Stars with masses less than about 0.08 solar masses, or 80 Jupiter masses, do not become hot enough in their centers to fuse hydrogen into helium. Without this long term source of power, these stars cool off to the point where they are essentially invisible in optical light, but they can still be detected in the infrared region surveyed by WISE. These very cool, very faint stars are known as brown dwarfs. Two new spectral types, L & T, were defined by WISE science team member Davy Kirkpatrick to extend the OBAFGKM spectral sequence to these cooler objects.
WISE is sensitive to radiation with wavelengths of 5 microns, and both GL229B, a brown dwarf which is 100,000 times fainter than the Sun and is seen on the left image above, and Jupiter, which is one billion times fainter than the Sun, emit a large fraction of their radiation at 5 microns, as shown in the Figure below:
Plot showing nearby objects compared to the sensitivity of WISE. a free floating Jupiter at 1 light year (FFP), and a 200 K brown dwarf at the distance of Proxima Centauri (BD).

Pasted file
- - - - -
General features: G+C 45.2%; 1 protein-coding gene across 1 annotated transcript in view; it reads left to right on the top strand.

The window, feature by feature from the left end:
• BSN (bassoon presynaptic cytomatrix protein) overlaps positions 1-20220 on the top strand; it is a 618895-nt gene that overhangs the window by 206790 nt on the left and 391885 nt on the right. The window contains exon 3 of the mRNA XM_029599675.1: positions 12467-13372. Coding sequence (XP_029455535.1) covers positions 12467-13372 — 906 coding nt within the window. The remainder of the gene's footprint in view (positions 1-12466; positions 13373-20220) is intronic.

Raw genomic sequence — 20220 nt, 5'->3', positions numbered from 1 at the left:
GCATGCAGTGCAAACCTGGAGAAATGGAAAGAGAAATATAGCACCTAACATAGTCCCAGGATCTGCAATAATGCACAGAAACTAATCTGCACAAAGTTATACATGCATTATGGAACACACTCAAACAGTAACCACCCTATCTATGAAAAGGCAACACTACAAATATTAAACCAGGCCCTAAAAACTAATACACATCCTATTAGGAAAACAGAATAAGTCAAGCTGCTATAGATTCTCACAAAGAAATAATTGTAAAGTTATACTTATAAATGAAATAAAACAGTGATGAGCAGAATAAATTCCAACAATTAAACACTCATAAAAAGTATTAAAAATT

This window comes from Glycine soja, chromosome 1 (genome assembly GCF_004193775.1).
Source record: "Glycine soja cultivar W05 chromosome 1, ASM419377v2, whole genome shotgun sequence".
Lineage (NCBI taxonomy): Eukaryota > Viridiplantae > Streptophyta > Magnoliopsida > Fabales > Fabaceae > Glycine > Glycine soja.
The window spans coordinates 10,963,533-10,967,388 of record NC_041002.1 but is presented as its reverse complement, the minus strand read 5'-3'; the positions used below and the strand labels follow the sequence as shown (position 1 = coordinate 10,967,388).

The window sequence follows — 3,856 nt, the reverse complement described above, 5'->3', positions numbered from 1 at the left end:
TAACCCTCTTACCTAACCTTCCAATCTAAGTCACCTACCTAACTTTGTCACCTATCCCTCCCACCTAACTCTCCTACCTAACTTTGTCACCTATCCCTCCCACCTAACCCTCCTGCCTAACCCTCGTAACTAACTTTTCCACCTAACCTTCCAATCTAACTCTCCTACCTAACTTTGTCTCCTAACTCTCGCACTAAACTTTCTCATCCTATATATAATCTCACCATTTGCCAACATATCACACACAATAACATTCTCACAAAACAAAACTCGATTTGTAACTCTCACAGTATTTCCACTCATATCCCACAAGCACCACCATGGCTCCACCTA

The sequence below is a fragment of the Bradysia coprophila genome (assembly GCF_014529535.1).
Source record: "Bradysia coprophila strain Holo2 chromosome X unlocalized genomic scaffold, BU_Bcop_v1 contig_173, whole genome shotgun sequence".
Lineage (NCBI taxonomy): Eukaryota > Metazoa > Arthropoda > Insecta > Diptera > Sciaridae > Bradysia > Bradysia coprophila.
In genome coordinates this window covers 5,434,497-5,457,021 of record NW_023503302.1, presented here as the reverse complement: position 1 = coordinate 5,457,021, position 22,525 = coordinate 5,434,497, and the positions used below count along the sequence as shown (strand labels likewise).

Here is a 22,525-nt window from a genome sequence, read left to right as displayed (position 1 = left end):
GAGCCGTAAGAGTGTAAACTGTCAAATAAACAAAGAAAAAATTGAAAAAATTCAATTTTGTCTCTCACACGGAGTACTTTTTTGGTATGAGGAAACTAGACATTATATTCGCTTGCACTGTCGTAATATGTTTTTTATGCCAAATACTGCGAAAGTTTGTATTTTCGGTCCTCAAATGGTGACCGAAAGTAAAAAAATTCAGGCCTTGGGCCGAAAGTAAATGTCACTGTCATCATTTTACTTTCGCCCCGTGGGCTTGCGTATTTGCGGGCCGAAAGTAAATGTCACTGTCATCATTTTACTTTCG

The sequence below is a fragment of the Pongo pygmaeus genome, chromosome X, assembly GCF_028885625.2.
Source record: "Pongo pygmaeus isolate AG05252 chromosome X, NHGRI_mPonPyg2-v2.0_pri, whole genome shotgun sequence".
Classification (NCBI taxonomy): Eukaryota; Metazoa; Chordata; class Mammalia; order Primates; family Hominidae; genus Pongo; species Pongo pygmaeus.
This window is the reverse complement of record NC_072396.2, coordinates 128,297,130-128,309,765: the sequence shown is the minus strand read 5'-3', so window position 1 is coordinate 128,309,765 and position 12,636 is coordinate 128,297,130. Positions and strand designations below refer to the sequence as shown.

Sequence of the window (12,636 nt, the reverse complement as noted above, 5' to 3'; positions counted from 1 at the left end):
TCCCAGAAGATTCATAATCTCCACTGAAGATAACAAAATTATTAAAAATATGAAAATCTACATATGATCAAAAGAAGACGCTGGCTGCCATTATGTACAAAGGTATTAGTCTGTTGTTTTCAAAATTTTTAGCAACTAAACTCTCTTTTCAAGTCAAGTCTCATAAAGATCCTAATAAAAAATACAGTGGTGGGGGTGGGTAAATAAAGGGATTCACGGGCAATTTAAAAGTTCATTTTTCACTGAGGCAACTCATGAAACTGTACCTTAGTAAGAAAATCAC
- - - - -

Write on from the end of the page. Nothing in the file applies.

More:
These low mass stars are expected to be more numerous than the more massive stars like red dwarfs, and thus there should be brown dwarf stars closer to the Solar system than Proxima Centauri. The green curve shows a 200 K model atmosphere calculation from Burrows et al. (1997) for an object with the radius of Jupiter at the distance of Proxima Centauri. WISE will easily be able to detect these nearby brown dwarfs.
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